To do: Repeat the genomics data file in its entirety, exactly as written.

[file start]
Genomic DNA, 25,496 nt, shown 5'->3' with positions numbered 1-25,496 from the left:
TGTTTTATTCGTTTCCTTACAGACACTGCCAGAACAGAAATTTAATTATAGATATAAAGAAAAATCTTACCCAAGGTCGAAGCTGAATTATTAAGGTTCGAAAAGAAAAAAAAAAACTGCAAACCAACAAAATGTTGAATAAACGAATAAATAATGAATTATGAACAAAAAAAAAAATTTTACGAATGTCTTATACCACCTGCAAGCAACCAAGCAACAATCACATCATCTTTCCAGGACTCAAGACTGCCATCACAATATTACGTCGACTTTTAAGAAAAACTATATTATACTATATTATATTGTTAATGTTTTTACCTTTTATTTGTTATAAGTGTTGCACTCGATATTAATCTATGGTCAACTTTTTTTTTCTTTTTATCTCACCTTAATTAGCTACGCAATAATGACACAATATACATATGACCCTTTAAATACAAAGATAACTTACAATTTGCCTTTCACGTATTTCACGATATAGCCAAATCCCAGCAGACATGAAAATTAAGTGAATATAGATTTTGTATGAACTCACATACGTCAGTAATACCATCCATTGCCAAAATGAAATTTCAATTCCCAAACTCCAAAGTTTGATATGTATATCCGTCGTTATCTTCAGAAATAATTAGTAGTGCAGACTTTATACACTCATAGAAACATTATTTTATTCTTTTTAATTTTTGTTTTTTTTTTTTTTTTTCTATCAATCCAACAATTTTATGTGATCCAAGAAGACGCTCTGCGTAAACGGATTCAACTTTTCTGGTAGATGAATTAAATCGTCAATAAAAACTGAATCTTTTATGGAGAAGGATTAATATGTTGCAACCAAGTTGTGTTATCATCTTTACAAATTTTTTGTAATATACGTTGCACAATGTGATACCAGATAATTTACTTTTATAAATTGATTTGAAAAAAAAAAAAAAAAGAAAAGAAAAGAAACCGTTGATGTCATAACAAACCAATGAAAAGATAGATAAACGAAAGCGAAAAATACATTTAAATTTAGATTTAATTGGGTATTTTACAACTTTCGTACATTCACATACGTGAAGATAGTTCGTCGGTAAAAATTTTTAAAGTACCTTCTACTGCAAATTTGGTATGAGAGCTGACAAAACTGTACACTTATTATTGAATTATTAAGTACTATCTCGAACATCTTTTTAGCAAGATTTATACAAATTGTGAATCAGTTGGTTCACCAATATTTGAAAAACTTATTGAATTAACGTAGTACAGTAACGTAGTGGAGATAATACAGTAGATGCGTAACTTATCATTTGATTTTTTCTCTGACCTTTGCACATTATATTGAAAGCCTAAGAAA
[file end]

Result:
Genomic DNA, 25,496 nt, shown 5'->3' with positions numbered 1-25,496 from the left:
TGTTTTATTCGTTTCCTTACAGACACTGCCAGAACAGAAATTTAATTATAGATATAAAGAAAAATCTTACCCAAGGTCGAAGCTGAATTATTAAGGTTCGAAAAGAAAAAAAAAAACTGCAAACCAACAAAATGTTGAATAAACGAATAAATAATGAATTATGAACAAAAAAAAAAATTTTACGAATGTCTTATACCACCTGCAAGCAACCAAGCAACAATCACATCATCTTTCCAGGACTCAAGACTGCCATCACAATATTACGTCGACTTTTAAGAAAAACTATATTATACTATATTATATTGTTAATGTTTTTACCTTTTATTTGTTATAAGTGTTGCACTCGATATTAATCTATGGTCAACTTTTTTTTTCTTTTTATCTCACCTTAATTAGCTACGCAATAATGACACAATATACATATGACCCTTTAAATACAAAGATAACTTACAATTTGCCTTTCACGTATTTCACGATATAGCCAAATCCCAGCAGACATGAAAATTAAGTGAATATAGATTTTGTATGAACTCACATACGTCAGTAATACCATCCATTGCCAAAATGAAATTTCAATTCCCAAACTCCAAAGTTTGATATGTATATCCGTCGTTATCTTCAGAAATAATTAGTAGTGCAGACTTTATACACTCATAGAAACATTATTTTATTCTTTTTAATTTTTGTTTTTTTTTTTTTTTTTCTATCAATCCAACAATTTTATGTGATCCAAGAAGACGCTCTGCGTAAACGGATTCAACTTTTCTGGTAGATGAATTAAATCGTCAATAAAAACTGAATCTTTTATGGAGAAGGATTAATATGTTGCAACCAAGTTGTGTTATCATCTTTACAAATTTTTTGTAATATACGTTGCACAATGTGATACCAGATAATTTACTTTTATAAATTGATTTGAAAAAAAAAAAAAAAAGAAAAGAAAAGAAACCGTTGATGTCATAACAAACCAATGAAAAGATAGATAAACGAAAGCGAAAAATACATTTAAATTTAGATTTAATTGGGTATTTTACAACTTTCGTACATTCACATACGTGAAGATAGTTCGTCGGTAAAAATTTTTAAAGTACCTTCTACTGCAAATTTGGTATGAGAGCTGACAAAACTGTACACTTATTATTGAATTATTAAGTACTATCTCGAACATCTTTTTAGCAAGATTTATACAAATTGTGAATCAGTTGGTTCACCAATATTTGAAAAACTTATTGAATTAACGTAGTACAGTAACGTAGTGGAGATAATACAGTAGATGCGTAACTTATCATTTGATTTTTTCTCTGACCTTTGCACATTATATTGAAAGCCTAAGAAA